• Bipolar I Disorder: Patients with this type of bipolar disorder experience manic episodes that last for at least a week. They may also experience manic symptoms, which can be serious and require immediate hospital care. Typically, depressive episodes may also occur, lasting for at least two weeks. Depression episodes with mixed features are also possible.
  • Bipolar II Disorder: Unlike other types of bipolar disorder, patients may experience a pattern of hypomanic and depressive episodes with bipolar II disorder. However, such episodes are less serious than manic episodes.

Typically, bipolar disorder is diagnosed during early adulthood or late adolescence. The symptoms may also appear in kids. Even if the symptoms may vary, bipolar disorder often requires lifelong treatment. Following the prescribed treatment plan may help people improve their quality of life and manage their symptoms.

2. Attention-Deficit Hyperactivity Disorder (ADHD)

ADHD is one of the common mental disorders that affect most children. The symptoms may include inattention, impulsivity, and hyperactivity. It’s considered a debilitating and chronic disorder and may affect individuals’ life aspects, such as professional and academic achievements, daily functioning, and interpersonal relationships.

ADHD may also result in poor social function and self-esteem in kids when not appropriately treated. In adults, ADHD may cause sensitivity toward criticism and feelings of worthlessness.

3. Panic Disorder

Panic disorder is another common mental health disorder where a person regularly struggles with sudden attacks of fear or panic. Everybody experiences feelings of panic and anxiety at particular times, which is one’s natural response to dangerous or stressful situations. However, people with panic disorder frequently change their behavior due to panic attacks, which may result in phobias.

4. Depression

Depression is more than just going through a tough time or feeling sad. This mental illness may influence one’s thinking, mood, and behavior and require professional treatment and understanding. The effects of untreated depression can be frustrating, not only for people who suffer from it but also for their families and friends. Fortunately, many people can get better with early diagnosis, proper treatment plans, and therapy, which may include healthy lifestyle choices, medication, and psychotherapy.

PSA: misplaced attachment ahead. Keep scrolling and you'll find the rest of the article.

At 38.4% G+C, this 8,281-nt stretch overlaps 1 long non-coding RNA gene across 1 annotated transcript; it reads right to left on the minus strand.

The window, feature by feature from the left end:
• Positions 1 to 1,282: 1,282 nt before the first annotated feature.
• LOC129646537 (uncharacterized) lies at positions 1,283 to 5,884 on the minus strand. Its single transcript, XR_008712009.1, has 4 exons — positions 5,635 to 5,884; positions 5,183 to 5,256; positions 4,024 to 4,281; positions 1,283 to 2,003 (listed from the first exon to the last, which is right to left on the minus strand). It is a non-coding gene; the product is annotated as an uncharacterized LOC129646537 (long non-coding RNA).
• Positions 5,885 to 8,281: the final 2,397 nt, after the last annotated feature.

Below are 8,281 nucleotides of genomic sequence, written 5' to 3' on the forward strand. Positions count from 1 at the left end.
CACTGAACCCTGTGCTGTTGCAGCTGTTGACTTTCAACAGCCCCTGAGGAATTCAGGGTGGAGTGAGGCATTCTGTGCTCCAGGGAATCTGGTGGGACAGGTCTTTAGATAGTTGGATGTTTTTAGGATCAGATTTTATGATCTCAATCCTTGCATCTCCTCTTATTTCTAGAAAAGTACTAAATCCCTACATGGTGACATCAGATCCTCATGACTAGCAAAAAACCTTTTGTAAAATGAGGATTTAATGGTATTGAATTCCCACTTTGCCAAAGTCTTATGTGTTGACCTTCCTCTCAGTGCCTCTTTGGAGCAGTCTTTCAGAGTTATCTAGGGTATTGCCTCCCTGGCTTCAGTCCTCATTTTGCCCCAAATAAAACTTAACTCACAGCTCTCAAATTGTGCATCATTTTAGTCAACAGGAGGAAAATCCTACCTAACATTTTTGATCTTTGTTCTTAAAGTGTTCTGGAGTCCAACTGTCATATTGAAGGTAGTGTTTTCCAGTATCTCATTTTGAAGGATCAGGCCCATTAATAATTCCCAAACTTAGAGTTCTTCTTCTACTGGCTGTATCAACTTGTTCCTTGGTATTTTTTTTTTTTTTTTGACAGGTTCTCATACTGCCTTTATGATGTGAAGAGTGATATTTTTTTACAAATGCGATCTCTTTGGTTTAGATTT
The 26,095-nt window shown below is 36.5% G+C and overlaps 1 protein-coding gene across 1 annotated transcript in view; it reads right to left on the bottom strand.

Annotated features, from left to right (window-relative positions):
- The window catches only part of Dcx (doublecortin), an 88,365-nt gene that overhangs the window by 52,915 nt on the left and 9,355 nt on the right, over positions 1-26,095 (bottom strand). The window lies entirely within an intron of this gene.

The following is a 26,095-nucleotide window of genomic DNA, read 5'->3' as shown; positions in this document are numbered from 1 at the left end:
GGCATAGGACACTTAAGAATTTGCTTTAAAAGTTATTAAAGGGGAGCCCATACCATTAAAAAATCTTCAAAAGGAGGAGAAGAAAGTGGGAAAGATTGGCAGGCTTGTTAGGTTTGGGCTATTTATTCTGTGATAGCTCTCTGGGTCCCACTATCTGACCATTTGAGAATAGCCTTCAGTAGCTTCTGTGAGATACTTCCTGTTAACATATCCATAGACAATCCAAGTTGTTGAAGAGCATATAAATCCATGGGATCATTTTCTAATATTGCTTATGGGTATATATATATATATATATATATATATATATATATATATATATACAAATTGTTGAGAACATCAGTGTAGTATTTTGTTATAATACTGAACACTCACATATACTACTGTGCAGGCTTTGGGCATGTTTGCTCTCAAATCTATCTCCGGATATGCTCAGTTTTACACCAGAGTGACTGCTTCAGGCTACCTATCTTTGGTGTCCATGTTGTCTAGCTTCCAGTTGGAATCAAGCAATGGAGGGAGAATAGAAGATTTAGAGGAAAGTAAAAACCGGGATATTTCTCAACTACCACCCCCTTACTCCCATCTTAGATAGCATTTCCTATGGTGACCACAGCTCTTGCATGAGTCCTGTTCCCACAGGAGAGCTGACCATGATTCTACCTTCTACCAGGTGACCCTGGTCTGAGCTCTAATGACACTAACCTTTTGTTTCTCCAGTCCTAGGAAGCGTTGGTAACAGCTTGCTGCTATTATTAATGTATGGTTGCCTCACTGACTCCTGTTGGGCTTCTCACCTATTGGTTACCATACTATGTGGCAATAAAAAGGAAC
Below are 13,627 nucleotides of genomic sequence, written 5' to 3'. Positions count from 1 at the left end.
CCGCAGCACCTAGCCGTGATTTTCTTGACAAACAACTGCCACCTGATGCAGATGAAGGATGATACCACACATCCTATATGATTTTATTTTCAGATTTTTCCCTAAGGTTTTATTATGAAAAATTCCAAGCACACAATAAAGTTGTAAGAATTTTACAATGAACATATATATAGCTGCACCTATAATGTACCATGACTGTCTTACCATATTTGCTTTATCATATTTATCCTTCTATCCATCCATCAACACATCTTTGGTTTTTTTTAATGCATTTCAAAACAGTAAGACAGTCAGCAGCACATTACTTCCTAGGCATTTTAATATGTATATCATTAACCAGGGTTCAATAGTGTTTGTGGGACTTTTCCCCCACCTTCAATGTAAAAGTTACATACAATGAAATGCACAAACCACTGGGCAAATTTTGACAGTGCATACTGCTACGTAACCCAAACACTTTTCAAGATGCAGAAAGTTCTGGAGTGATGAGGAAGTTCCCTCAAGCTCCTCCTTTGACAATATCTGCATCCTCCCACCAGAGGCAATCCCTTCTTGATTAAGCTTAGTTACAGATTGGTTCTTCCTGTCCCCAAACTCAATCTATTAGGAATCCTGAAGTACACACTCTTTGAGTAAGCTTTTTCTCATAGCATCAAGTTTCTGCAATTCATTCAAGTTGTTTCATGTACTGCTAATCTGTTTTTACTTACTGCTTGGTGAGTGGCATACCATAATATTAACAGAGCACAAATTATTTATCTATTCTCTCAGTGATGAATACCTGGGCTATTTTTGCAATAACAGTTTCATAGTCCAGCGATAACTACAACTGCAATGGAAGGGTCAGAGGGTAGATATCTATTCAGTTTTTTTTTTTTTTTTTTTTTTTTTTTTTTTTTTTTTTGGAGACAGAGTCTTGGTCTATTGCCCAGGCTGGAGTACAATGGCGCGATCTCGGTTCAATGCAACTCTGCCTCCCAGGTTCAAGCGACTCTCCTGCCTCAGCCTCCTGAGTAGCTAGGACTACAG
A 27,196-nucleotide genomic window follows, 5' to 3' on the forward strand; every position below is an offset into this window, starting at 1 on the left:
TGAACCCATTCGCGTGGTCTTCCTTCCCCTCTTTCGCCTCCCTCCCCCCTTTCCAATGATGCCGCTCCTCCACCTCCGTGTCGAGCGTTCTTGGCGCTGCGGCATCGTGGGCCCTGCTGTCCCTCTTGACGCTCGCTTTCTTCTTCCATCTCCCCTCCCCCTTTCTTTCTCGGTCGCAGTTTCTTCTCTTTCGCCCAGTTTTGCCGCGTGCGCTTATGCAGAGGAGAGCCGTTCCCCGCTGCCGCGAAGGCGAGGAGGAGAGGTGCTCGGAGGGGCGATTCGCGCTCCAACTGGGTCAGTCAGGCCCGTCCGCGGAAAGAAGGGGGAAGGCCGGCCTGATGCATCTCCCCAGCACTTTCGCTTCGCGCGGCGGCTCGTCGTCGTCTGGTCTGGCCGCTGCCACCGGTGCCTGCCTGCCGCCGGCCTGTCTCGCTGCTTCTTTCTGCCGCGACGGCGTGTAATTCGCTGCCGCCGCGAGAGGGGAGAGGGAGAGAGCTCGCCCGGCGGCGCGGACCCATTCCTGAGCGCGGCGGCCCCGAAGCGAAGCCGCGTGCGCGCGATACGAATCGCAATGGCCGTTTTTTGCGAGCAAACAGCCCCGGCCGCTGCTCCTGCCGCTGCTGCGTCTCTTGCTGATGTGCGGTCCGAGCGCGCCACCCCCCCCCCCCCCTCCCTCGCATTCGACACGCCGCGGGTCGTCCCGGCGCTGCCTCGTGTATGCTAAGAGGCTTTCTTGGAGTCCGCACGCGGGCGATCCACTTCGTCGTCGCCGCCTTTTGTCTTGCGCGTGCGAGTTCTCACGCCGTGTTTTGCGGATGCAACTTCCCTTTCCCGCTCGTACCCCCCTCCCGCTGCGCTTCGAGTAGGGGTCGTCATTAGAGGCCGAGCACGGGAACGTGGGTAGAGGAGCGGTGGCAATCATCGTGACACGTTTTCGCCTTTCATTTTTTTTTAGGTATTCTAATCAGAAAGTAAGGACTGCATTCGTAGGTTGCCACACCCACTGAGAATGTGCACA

5. Obsessive-Compulsive Disorder (OCD)

Patients that live with OCD deal with unwanted and recurring ideas, sensations, and thoughts. To get rid of these thoughts, they feel driven to do things repetitively. These repetitive behaviors, such as checking on things or washing and cleaning, may interfere with one’s daily social interactions and activities.

Most people without OCD also have repetitive behaviors and distressing thoughts. However, for those who are clinically diagnosed with OCD, their thoughts can be intrusive and persistent. Their behaviors are also rigid. Not doing the repetitive behaviors often causes great distress.

Several people with OCD also have a tic disorder. These motor tics are brief, sudden, and repetitive movements, including shoulder shrugging, eye blinking, shoulder jerking, and facial grimacing. The common vocal tics may include repetitive sniffing, throat-clearing, and grunting sounds.

The symptoms of people with OCD may come and go, worsen or ease over time. They can help themselves by avoiding things that trigger their obsessions or may use drugs or alcohol to calm themselves. Even if most people with OCD recognize that what they’re doing doesn’t make sense, others may not realize their behaviors are unusual.

If you think you’re suffering from OCD, consult your healthcare provider regarding your symptoms. When left untreated, this mental illness may affect your normal life.

6. Schizophrenia

Schizophrenia is a serious mental health disorder that affects how an individual behaves, thinks, and feels. Those with schizophrenia may seem like they’ve lost touch with the real world, which can be distressing for everyone, especially loved ones.

The symptoms make it hard to participate in usual daily tasks, but the good news is that treatments are available. Most people who get proper treatment can enjoy personal relationships and engage at work or school, and achieve independence.

Schizophrenia is treated with antipsychotic medications that help make psychotic symptoms less frequent and less intense. Such medications are often taken daily in liquid or pill forms. Several antipsychotic medications are also given as injections.